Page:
EXAMPLES | WORD ORIGIN noun . Nautical the forward edge of a fore-and-aft sail. verb (used without object) to bring the head of a sailing ship closer to or directly into the wind, with sails shaking. (of a sail) to shake from being set too close to the wind: The sail luffed as we put about for port. to raise or lower the outer end of the boom of a crane or derrick so as to move its load horizontally. verb (used with object) to set (the helm of a ship) in such a way as to bring the head of the ship into the wind. to raise or lower the outer end of (the boom of a crane or derrick). Origin of luff 1175–1225; Middle English lof, loof steering gear (compare Old French lof) < Middle Dutch (unrecorded), later Dutch loef tholepin (of tiller) Related forms un·luffed, adjective
Based on the Random House Unabridged Dictionary, © Random House, Inc. 2019
Examples from the Web for luff Historical Examples of luff
It is probable the enemy did not keep his
luff, towards the last, on account of the land.
And they did, me staying aboard the Hattie to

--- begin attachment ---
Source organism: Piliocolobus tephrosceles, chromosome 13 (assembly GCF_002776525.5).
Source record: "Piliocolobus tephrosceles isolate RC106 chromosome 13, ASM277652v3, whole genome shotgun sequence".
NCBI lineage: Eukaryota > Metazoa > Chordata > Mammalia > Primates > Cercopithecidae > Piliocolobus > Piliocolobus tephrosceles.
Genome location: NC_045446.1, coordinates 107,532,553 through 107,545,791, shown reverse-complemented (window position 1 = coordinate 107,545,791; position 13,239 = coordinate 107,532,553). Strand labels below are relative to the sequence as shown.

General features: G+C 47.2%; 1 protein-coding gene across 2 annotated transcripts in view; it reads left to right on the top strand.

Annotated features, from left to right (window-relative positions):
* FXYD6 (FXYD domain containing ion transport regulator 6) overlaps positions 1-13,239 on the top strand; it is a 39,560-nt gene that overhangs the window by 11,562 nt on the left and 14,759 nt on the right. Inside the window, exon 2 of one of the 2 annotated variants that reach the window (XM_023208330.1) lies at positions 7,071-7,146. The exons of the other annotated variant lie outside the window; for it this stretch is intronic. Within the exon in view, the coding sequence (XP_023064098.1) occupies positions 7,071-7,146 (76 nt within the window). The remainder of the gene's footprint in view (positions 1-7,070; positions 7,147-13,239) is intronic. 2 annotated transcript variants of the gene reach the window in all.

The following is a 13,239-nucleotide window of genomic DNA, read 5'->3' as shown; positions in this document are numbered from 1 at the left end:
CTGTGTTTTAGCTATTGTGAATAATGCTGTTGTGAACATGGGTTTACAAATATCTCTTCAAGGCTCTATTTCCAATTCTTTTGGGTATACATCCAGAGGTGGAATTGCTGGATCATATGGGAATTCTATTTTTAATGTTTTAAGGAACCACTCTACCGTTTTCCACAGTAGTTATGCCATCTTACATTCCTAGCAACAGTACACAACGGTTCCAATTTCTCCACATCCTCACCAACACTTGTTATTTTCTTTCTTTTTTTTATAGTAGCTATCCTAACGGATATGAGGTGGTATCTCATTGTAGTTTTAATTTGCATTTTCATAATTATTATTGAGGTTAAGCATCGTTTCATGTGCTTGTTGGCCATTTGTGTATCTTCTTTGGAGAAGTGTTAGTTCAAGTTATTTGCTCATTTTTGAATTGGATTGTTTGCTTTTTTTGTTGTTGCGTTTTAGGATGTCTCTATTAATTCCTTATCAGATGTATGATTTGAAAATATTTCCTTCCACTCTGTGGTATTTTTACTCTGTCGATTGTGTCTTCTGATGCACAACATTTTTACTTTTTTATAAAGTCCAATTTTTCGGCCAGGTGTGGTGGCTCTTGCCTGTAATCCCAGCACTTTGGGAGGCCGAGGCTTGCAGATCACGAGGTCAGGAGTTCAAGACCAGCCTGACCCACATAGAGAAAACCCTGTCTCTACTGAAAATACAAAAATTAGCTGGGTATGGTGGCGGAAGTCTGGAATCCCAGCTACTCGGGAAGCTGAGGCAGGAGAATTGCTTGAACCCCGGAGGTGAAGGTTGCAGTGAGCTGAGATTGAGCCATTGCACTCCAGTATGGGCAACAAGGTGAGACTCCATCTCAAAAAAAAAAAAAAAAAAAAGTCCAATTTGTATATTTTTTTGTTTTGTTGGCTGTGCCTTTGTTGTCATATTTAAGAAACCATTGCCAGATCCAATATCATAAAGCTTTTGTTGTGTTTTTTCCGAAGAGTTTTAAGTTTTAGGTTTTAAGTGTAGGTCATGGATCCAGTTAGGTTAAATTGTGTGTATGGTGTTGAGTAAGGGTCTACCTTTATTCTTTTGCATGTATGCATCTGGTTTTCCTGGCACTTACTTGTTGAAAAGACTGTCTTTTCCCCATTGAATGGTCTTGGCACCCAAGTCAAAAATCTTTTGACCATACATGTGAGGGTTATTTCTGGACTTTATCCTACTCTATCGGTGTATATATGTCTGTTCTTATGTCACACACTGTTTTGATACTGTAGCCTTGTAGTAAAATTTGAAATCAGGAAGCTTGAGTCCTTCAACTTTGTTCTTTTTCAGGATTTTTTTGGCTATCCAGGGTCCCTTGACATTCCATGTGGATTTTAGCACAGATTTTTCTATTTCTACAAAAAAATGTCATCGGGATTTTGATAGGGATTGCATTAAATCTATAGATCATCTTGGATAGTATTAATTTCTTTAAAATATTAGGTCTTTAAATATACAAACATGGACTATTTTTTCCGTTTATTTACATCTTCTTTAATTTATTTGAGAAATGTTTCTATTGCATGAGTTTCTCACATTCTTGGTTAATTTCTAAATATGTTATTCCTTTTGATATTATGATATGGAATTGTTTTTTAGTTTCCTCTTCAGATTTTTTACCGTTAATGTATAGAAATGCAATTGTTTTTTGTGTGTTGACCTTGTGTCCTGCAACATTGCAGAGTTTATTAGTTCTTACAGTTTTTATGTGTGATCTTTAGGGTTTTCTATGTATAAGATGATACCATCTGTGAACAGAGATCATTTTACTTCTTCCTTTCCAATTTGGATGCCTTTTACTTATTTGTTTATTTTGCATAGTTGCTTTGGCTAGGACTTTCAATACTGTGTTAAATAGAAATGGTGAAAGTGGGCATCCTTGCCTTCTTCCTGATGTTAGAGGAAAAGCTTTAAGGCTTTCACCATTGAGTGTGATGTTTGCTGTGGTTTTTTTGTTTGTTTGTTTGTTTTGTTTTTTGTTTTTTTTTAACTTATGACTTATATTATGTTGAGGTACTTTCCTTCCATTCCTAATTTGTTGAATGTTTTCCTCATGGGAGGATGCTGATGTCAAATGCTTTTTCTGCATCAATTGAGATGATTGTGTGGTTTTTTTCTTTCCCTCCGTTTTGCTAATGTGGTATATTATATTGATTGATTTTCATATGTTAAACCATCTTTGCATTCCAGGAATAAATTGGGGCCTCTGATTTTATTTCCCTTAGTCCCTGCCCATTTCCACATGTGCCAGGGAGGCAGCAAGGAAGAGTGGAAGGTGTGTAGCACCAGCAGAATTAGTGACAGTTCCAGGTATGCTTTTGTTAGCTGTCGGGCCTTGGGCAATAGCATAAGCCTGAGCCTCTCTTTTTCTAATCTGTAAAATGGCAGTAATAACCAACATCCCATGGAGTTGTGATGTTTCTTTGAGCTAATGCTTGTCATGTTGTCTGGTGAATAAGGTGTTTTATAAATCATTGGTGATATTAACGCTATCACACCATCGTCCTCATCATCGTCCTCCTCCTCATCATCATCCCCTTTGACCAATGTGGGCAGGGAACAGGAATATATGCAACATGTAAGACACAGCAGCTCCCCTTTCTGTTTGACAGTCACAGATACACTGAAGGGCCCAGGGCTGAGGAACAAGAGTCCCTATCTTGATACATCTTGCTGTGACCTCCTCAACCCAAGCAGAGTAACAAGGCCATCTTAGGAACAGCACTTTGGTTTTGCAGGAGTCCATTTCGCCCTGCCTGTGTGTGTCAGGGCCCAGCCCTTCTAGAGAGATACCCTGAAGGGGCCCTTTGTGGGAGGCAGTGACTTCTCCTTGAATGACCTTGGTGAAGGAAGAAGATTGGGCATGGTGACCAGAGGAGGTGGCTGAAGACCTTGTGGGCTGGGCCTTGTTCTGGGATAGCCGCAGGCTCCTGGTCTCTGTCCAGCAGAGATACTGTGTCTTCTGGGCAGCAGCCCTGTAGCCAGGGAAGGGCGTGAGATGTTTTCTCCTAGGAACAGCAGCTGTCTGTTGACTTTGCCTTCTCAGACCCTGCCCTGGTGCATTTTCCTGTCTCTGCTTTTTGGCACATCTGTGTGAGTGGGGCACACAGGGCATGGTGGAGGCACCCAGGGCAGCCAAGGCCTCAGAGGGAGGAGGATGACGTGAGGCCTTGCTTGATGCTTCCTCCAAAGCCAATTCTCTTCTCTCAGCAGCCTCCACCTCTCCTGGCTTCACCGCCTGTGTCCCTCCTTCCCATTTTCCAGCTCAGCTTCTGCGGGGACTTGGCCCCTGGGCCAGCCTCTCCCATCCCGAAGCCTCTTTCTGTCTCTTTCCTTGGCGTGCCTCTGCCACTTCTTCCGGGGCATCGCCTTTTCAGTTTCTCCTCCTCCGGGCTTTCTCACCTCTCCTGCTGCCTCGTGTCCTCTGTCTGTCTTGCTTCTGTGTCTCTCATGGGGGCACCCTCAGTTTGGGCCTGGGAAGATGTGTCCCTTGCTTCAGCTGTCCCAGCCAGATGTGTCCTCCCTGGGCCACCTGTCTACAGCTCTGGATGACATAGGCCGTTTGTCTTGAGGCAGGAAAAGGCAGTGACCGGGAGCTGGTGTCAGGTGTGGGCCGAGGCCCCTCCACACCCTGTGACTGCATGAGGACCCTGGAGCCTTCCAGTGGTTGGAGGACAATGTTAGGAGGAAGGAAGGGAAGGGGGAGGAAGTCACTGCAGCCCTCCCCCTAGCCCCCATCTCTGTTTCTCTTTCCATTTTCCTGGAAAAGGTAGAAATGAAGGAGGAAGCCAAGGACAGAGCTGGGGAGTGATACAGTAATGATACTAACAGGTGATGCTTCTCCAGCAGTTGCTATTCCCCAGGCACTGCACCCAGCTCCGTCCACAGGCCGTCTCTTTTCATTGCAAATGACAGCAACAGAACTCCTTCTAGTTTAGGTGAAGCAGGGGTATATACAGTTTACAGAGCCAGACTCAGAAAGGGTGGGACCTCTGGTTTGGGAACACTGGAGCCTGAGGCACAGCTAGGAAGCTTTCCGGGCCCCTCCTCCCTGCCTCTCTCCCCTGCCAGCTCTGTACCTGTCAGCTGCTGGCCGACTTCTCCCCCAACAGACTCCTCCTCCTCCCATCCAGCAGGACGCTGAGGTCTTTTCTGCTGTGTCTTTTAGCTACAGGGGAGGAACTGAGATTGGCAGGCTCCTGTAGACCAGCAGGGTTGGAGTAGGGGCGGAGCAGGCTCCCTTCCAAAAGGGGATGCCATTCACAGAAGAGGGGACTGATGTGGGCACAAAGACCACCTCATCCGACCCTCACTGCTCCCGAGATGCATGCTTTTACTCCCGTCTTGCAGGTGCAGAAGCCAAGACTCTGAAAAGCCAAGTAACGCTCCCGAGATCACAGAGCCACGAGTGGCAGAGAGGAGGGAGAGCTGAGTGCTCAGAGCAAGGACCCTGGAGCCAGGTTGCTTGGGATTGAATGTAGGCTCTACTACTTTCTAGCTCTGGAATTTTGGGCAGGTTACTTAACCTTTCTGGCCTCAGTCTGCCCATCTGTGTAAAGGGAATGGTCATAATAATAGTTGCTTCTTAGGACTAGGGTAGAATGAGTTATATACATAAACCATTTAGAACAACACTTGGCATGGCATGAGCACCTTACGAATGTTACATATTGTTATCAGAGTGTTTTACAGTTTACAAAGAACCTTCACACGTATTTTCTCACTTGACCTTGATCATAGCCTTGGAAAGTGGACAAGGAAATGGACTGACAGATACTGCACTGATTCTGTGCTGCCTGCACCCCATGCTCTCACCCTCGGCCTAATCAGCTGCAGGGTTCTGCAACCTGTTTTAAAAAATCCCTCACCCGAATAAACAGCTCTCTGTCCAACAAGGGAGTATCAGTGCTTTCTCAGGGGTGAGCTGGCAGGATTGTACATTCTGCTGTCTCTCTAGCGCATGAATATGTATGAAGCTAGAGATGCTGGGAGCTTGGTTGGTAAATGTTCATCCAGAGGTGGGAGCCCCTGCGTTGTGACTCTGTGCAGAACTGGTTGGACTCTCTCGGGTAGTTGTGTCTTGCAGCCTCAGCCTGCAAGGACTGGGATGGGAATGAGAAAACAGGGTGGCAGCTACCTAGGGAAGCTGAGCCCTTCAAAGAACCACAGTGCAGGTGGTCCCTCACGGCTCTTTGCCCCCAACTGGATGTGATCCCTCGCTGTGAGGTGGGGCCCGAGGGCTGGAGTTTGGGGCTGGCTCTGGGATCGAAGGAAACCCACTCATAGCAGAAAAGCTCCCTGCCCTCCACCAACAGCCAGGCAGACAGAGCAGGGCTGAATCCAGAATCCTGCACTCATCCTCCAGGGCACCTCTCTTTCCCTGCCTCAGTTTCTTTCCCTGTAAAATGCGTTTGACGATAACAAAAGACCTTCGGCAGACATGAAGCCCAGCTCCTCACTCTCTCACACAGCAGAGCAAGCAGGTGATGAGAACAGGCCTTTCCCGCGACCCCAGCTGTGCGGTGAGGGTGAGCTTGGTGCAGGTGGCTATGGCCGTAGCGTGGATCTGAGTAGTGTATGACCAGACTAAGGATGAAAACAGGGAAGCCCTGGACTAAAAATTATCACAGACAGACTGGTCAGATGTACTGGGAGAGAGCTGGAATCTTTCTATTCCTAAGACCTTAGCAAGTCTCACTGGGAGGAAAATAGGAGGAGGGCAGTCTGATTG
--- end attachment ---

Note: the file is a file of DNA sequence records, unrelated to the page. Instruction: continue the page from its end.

luff her for them to get away.
Luff, occurs generally as a personal name, hence the dim.
Luff a little," he added, as he discovered the dim outline of the shore.
They did not dare to
luff her to the west or bear her away to the east. British Dictionary definitions for luff noun nautical the leading edge of a fore-and-aft sail noun tackle consisting of a single and a double block for use with rope having a large diameter verb nautical to head (a sailing vessel) into the wind so that her sails flap (intr) nautical (of a sail) to flap when the wind is blowing equally on both sides to move the jib of (a crane) or raise or lower the boom of (a derrick) in order to shift a load Word Origin for luff
C13 (in the sense: steering gear): from Old French
lof, perhaps from Middle Dutch loef peg of a tiller; compare Old High German laffa palm of hand, oar blade, Russian lapa paw
Collins English Dictionary - Complete & Unabridged 2012 Digital Edition
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Word Origin and History for luff n.
c.1200, in sailing, from Old French
lof "spar," or some other nautical device, "point of sail," also "windward side," probably from Germanic (cf. Middle Dutch lof "windward side of a ship" (Dutch loef), which might also be the direct source of the English word), from Proto-Germanic *lofo (cf. Old Norse lofi, Gothic lofa "palm of the hand," Danish lab, Swedish labb "paw"), from PIE *lep- "to be flat" (see glove). As a verb from late 14c., from the noun.
Online Etymology Dictionary, © 2010 Douglas Harper